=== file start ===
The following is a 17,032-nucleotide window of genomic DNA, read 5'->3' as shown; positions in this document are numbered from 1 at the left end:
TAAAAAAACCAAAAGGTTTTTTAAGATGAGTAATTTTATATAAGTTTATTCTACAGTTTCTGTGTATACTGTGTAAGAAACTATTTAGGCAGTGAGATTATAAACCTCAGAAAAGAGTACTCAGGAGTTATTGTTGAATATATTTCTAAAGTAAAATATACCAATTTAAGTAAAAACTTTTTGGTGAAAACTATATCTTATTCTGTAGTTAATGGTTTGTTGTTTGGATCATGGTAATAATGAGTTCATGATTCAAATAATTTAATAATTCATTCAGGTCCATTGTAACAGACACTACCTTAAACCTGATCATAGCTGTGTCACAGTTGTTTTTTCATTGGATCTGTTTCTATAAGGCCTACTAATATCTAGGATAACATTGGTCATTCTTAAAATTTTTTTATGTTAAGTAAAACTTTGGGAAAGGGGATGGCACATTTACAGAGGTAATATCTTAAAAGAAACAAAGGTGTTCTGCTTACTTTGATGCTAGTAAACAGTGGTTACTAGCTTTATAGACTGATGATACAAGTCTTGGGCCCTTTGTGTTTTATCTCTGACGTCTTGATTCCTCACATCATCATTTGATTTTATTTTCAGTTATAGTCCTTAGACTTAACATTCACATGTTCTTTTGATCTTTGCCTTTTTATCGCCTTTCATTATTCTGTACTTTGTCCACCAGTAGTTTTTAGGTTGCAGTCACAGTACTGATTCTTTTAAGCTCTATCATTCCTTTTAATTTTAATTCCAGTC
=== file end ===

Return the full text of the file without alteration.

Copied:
The following is a 17,032-nucleotide window of genomic DNA, read 5'->3' as shown; positions in this document are numbered from 1 at the left end:
TAAAAAAACCAAAAGGTTTTTTAAGATGAGTAATTTTATATAAGTTTATTCTACAGTTTCTGTGTATACTGTGTAAGAAACTATTTAGGCAGTGAGATTATAAACCTCAGAAAAGAGTACTCAGGAGTTATTGTTGAATATATTTCTAAAGTAAAATATACCAATTTAAGTAAAAACTTTTTGGTGAAAACTATATCTTATTCTGTAGTTAATGGTTTGTTGTTTGGATCATGGTAATAATGAGTTCATGATTCAAATAATTTAATAATTCATTCAGGTCCATTGTAACAGACACTACCTTAAACCTGATCATAGCTGTGTCACAGTTGTTTTTTCATTGGATCTGTTTCTATAAGGCCTACTAATATCTAGGATAACATTGGTCATTCTTAAAATTTTTTTATGTTAAGTAAAACTTTGGGAAAGGGGATGGCACATTTACAGAGGTAATATCTTAAAAGAAACAAAGGTGTTCTGCTTACTTTGATGCTAGTAAACAGTGGTTACTAGCTTTATAGACTGATGATACAAGTCTTGGGCCCTTTGTGTTTTATCTCTGACGTCTTGATTCCTCACATCATCATTTGATTTTATTTTCAGTTATAGTCCTTAGACTTAACATTCACATGTTCTTTTGATCTTTGCCTTTTTATCGCCTTTCATTATTCTGTACTTTGTCCACCAGTAGTTTTTAGGTTGCAGTCACAGTACTGATTCTTTTAAGCTCTATCATTCCTTTTAATTTTAATTCCAGTC